New legislation was introduced this week granting USPS the authority to deliver alcoholic beverages to individuals aged 21 and above.
The ‘United States Postal Service Shipping Equity Act’ (H.R. 3721), sponsored by U.S. Representative Dan Newhouse, R-Wash, aims to rectify the existing prohibition-era regulations that prevent the U.S. Postal Service from shipping alcoholic beverages to residents. This bipartisan bill has garnered support from both sides of the aisle.
Although other courier services such as UPS and FedEx are legally permitted to do so, USPS is currently prohibited from delivering alcohol.
“The time has come for us to shatter these barriers and unlock the tremendous potential of the wine and alcoholic beverage industry,” said Newhouse. “This crucial legislation has the potential to create opportunity for the wine, beer, and spirits landscape, foster economic growth, and empower consumers and businesses alike.”
The proposed bill would enable USPS to deliver alcoholic beverages, provided that the recipient is 21 years of age or older and presents a valid government-issued identification at the time of delivery.
“The outdated prohibition on shipping alcohol through the Postal Service is bad for consumers and bad for small businesses – imposing unnecessary costs and hassle,” added said Rep. Jennifer Wexton, D-Va., one of the bill’s co-sponsors.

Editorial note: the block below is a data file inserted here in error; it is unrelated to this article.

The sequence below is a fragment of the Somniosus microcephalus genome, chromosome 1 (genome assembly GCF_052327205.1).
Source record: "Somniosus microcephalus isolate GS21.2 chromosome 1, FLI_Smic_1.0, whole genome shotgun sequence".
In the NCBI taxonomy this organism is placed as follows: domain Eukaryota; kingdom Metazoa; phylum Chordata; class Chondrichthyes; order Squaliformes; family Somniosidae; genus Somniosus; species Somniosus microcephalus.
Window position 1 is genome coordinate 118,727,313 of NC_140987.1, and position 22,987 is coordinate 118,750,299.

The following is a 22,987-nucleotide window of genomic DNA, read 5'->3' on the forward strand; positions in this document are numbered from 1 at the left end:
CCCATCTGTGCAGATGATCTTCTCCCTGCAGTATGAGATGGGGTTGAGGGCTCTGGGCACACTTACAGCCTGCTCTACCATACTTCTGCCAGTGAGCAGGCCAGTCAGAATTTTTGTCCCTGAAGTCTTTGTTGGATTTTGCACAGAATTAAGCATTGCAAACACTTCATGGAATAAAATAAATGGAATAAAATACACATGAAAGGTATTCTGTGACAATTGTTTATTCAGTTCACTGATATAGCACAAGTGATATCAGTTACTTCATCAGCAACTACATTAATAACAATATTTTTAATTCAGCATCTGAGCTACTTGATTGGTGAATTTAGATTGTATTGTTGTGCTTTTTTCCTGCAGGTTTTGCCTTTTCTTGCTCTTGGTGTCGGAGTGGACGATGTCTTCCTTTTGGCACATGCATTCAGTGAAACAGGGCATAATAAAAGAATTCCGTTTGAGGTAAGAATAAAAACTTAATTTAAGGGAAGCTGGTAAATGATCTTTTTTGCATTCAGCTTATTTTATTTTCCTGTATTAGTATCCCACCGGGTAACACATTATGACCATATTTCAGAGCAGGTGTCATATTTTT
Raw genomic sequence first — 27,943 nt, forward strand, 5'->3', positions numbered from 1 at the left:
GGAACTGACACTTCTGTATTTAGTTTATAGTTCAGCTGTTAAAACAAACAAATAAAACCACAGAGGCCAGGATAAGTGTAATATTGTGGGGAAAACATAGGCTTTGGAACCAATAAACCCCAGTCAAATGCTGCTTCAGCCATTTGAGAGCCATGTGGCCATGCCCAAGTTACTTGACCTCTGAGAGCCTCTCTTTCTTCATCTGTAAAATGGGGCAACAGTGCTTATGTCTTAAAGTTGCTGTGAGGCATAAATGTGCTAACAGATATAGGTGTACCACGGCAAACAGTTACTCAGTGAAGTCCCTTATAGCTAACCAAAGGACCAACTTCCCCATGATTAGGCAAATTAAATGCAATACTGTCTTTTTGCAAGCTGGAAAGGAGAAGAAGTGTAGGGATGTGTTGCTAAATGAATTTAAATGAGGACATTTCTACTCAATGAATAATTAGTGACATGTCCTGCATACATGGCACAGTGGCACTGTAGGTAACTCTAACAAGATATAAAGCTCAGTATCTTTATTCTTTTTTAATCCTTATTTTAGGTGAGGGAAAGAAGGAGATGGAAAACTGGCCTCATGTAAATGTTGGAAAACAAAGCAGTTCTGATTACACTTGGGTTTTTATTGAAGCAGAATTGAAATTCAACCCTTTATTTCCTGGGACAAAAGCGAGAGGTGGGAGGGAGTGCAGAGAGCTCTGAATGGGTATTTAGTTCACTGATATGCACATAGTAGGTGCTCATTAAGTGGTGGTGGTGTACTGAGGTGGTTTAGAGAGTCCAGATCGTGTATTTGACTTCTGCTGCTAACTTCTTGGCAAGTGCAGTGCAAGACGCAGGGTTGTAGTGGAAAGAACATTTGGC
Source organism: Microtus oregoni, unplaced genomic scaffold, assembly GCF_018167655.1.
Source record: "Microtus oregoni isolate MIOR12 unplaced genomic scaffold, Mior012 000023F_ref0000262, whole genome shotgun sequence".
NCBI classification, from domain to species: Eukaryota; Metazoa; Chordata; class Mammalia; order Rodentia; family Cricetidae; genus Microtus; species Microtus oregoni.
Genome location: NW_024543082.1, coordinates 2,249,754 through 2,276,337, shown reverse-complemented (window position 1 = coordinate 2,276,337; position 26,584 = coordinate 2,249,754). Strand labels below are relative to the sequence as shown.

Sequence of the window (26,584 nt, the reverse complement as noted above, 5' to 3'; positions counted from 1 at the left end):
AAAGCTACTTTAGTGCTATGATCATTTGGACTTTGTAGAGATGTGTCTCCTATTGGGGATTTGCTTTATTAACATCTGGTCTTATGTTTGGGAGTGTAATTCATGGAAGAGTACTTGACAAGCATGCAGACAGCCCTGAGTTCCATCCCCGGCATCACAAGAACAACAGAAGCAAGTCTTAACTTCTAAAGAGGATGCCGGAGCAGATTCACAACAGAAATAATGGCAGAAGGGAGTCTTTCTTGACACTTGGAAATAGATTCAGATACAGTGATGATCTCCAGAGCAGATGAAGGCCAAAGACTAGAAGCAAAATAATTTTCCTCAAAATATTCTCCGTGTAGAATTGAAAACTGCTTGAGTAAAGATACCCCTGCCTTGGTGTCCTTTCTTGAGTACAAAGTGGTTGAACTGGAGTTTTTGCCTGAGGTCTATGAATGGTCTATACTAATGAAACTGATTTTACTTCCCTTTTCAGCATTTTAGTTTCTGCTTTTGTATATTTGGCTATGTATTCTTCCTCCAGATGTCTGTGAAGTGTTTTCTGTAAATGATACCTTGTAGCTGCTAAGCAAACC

“I’m proud to partner with Rep. Newhouse on this long-overdue, bipartisan reform to support local brewers, vineyards, and distillers by improving their affordable shipping options and opening up access to new markets.”
Removing Prohibition on USPS Could Allow Small Businesses to Reach More Customers
This legislation would open up new avenues for small wineries, breweries, spirits makers and other related businesses to reach consumers directly who are currently beyond their geographical reach.
Allowing USPS to deliver alcoholic beverages could be good for both independent small businesses with their own websites and for marketplace sellers. eBay (policy) and Amazon both allow third-party sellers to offer alcohol sales, subject to local regulations and marketplace restrictions.
The proposed bill specifically excludes delivery for commercial purposes or resale. If passed, USPS would have to draw up rules for this service to meet the specific regulations and restrictions in the bill.
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